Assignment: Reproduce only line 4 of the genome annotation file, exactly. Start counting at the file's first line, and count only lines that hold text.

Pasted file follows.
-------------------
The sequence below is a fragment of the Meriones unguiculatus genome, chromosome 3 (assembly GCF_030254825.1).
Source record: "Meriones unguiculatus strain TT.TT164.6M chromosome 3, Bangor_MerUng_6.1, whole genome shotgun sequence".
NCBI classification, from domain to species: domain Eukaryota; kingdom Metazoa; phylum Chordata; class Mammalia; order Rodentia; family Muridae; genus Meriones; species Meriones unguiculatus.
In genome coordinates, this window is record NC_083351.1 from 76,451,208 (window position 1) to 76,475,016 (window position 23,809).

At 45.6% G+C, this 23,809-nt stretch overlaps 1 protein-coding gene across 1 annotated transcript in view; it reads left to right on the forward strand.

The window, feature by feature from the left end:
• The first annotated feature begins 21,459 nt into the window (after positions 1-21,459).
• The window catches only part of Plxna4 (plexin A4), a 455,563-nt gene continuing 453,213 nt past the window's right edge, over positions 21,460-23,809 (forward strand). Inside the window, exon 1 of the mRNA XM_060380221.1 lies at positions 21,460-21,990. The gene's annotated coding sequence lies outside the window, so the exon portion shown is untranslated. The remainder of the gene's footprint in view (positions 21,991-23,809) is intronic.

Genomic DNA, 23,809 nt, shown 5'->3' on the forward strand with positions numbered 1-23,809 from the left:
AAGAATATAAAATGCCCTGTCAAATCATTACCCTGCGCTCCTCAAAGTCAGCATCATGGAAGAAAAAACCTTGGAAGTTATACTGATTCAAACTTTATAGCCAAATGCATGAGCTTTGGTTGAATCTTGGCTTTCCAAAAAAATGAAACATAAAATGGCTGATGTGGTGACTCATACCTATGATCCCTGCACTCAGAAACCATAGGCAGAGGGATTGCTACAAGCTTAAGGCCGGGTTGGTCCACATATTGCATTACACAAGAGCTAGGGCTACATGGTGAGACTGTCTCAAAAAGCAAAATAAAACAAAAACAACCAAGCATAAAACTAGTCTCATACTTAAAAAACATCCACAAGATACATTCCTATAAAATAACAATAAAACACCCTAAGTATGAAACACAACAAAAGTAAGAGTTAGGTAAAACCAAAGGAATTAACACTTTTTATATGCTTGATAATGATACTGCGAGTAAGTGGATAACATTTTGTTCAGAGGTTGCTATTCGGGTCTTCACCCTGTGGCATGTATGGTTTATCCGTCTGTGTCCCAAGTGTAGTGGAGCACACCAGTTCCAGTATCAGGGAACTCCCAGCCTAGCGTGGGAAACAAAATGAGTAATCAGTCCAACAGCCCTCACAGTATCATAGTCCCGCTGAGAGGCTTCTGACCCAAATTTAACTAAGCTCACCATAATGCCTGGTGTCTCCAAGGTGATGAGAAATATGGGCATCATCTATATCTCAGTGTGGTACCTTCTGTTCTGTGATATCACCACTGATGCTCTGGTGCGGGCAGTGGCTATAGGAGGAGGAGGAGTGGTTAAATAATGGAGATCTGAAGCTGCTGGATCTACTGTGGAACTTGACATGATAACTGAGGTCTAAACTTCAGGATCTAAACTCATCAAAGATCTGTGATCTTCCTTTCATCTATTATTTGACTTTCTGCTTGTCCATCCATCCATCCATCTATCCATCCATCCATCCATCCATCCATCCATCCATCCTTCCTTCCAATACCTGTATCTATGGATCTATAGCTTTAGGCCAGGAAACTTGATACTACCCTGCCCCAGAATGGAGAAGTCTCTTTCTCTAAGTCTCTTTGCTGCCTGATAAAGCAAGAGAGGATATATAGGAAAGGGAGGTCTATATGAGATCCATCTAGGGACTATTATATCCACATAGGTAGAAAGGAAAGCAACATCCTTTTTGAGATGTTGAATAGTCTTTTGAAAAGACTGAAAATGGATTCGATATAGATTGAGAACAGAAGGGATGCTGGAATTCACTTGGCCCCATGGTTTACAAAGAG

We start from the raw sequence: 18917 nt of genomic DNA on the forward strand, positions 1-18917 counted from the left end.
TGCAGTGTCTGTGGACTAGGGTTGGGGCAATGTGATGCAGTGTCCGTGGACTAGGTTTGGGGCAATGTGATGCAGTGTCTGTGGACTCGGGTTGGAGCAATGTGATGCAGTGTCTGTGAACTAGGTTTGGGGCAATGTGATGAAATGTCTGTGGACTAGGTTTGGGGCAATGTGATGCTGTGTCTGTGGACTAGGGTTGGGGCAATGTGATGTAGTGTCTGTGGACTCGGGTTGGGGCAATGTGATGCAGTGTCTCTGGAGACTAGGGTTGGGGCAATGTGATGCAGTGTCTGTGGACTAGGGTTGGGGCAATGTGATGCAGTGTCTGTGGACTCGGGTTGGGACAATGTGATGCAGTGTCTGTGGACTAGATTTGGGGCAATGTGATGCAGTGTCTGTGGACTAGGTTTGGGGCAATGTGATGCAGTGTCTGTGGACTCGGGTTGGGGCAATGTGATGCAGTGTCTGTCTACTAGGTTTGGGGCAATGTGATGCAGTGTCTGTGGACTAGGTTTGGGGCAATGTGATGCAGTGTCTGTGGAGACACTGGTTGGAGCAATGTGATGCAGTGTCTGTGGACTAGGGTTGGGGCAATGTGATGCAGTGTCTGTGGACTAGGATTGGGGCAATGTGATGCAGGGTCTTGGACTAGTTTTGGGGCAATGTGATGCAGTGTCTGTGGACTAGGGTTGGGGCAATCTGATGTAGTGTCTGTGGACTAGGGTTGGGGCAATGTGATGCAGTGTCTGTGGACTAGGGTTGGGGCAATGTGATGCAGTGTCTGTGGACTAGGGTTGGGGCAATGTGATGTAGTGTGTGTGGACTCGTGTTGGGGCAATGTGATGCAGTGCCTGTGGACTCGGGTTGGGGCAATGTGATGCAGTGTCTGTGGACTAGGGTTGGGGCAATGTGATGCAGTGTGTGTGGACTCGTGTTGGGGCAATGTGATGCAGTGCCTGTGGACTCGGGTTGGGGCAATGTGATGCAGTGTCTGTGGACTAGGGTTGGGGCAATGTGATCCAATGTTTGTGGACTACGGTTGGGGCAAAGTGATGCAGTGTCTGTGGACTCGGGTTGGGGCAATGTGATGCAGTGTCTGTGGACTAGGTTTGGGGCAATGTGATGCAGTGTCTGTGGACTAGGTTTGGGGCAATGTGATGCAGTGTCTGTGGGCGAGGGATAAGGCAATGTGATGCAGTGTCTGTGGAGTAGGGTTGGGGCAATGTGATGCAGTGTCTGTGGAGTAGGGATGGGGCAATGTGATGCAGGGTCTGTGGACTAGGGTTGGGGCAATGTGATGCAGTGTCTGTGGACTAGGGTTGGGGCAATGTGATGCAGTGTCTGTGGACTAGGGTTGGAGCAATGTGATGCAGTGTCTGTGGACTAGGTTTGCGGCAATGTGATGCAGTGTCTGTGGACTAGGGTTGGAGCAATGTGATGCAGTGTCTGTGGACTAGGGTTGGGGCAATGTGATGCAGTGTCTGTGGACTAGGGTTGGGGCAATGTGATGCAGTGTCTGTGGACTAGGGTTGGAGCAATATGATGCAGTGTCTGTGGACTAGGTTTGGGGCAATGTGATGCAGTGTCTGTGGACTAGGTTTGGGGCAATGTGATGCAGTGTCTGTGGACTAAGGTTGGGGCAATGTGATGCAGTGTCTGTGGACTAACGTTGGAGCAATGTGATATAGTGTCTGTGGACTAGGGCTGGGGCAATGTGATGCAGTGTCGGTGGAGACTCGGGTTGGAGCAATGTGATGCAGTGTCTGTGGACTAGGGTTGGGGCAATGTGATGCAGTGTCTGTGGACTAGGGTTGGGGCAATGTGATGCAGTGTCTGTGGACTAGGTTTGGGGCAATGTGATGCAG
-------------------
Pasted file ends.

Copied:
In genome coordinates, this window is record NC_083351.1 from 76,451,208 (window position 1) to 76,475,016 (window position 23,809).